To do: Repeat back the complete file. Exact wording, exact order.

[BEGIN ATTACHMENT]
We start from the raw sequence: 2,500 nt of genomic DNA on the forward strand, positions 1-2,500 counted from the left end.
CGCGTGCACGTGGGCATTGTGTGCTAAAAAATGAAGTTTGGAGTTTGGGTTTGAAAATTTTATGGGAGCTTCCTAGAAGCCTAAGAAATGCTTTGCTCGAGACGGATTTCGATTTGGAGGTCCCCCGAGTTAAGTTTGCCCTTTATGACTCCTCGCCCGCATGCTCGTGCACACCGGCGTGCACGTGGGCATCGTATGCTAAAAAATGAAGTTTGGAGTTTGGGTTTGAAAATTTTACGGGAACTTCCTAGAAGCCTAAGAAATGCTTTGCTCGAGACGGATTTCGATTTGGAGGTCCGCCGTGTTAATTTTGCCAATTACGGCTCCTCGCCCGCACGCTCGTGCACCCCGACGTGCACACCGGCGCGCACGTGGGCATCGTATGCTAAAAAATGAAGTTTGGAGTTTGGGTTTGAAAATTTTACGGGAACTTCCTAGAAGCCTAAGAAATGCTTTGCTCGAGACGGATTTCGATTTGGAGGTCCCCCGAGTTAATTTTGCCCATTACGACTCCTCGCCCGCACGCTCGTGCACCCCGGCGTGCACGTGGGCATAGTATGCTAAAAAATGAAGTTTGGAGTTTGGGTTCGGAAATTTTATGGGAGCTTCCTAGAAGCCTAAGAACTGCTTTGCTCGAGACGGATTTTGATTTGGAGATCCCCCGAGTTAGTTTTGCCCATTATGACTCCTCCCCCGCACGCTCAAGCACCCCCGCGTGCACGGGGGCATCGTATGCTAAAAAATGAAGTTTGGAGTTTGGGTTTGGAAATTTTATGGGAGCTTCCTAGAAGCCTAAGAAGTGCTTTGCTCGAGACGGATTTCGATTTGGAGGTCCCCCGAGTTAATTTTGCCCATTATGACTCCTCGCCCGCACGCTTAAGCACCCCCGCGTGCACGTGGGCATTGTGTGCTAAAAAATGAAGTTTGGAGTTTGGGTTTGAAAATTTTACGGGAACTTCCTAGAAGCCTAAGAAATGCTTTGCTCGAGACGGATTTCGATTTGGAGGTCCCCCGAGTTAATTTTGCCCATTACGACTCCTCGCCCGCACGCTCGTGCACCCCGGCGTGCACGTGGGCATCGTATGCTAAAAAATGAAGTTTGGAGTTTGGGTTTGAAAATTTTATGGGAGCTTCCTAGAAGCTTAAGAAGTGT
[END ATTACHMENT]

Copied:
We start from the raw sequence: 2,500 nt of genomic DNA on the forward strand, positions 1-2,500 counted from the left end.
CGCGTGCACGTGGGCATTGTGTGCTAAAAAATGAAGTTTGGAGTTTGGGTTTGAAAATTTTATGGGAGCTTCCTAGAAGCCTAAGAAATGCTTTGCTCGAGACGGATTTCGATTTGGAGGTCCCCCGAGTTAAGTTTGCCCTTTATGACTCCTCGCCCGCATGCTCGTGCACACCGGCGTGCACGTGGGCATCGTATGCTAAAAAATGAAGTTTGGAGTTTGGGTTTGAAAATTTTACGGGAACTTCCTAGAAGCCTAAGAAATGCTTTGCTCGAGACGGATTTCGATTTGGAGGTCCGCCGTGTTAATTTTGCCAATTACGGCTCCTCGCCCGCACGCTCGTGCACCCCGACGTGCACACCGGCGCGCACGTGGGCATCGTATGCTAAAAAATGAAGTTTGGAGTTTGGGTTTGAAAATTTTACGGGAACTTCCTAGAAGCCTAAGAAATGCTTTGCTCGAGACGGATTTCGATTTGGAGGTCCCCCGAGTTAATTTTGCCCATTACGACTCCTCGCCCGCACGCTCGTGCACCCCGGCGTGCACGTGGGCATAGTATGCTAAAAAATGAAGTTTGGAGTTTGGGTTCGGAAATTTTATGGGAGCTTCCTAGAAGCCTAAGAACTGCTTTGCTCGAGACGGATTTTGATTTGGAGATCCCCCGAGTTAGTTTTGCCCATTATGACTCCTCCCCCGCACGCTCAAGCACCCCCGCGTGCACGGGGGCATCGTATGCTAAAAAATGAAGTTTGGAGTTTGGGTTTGGAAATTTTATGGGAGCTTCCTAGAAGCCTAAGAAGTGCTTTGCTCGAGACGGATTTCGATTTGGAGGTCCCCCGAGTTAATTTTGCCCATTATGACTCCTCGCCCGCACGCTTAAGCACCCCCGCGTGCACGTGGGCATTGTGTGCTAAAAAATGAAGTTTGGAGTTTGGGTTTGAAAATTTTACGGGAACTTCCTAGAAGCCTAAGAAATGCTTTGCTCGAGACGGATTTCGATTTGGAGGTCCCCCGAGTTAATTTTGCCCATTACGACTCCTCGCCCGCACGCTCGTGCACCCCGGCGTGCACGTGGGCATCGTATGCTAAAAAATGAAGTTTGGAGTTTGGGTTTGAAAATTTTATGGGAGCTTCCTAGAAGCTTAAGAAGTGT